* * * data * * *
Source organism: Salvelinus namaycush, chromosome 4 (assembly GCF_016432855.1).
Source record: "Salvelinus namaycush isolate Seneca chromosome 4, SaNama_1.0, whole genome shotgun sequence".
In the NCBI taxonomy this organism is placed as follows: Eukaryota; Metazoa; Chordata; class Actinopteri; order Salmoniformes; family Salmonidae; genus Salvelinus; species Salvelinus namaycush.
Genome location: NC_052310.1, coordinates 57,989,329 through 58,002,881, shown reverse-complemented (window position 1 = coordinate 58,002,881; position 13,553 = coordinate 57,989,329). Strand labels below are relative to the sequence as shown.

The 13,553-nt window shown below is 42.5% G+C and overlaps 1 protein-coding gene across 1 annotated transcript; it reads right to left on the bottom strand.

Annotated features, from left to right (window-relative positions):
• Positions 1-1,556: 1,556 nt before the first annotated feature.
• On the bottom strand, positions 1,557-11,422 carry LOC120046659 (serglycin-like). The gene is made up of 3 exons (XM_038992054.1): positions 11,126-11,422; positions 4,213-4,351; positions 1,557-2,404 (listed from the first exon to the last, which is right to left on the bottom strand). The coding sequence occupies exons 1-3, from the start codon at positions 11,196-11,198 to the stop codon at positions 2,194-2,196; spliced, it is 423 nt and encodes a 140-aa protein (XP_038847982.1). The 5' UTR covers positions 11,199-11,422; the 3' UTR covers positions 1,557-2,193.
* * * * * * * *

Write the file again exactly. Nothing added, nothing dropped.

Source organism: Salvelinus namaycush, chromosome 4 (assembly GCF_016432855.1).
Source record: "Salvelinus namaycush isolate Seneca chromosome 4, SaNama_1.0, whole genome shotgun sequence".
In the NCBI taxonomy this organism is placed as follows: Eukaryota; Metazoa; Chordata; class Actinopteri; order Salmoniformes; family Salmonidae; genus Salvelinus; species Salvelinus namaycush.
Genome location: NC_052310.1, coordinates 57,989,329 through 58,002,881, shown reverse-complemented (window position 1 = coordinate 58,002,881; position 13,553 = coordinate 57,989,329). Strand labels below are relative to the sequence as shown.

The 13,553-nt window shown below is 42.5% G+C and overlaps 1 protein-coding gene across 1 annotated transcript; it reads right to left on the bottom strand.

Annotated features, from left to right (window-relative positions):
• Positions 1-1,556: 1,556 nt before the first annotated feature.
• On the bottom strand, positions 1,557-11,422 carry LOC120046659 (serglycin-like). The gene is made up of 3 exons (XM_038992054.1): positions 11,126-11,422; positions 4,213-4,351; positions 1,557-2,404 (listed from the first exon to the last, which is right to left on the bottom strand). The coding sequence occupies exons 1-3, from the start codon at positions 11,196-11,198 to the stop codon at positions 2,194-2,196; spliced, it is 423 nt and encodes a 140-aa protein (XP_038847982.1). The 5' UTR covers positions 11,199-11,422; the 3' UTR covers positions 1,557-2,193.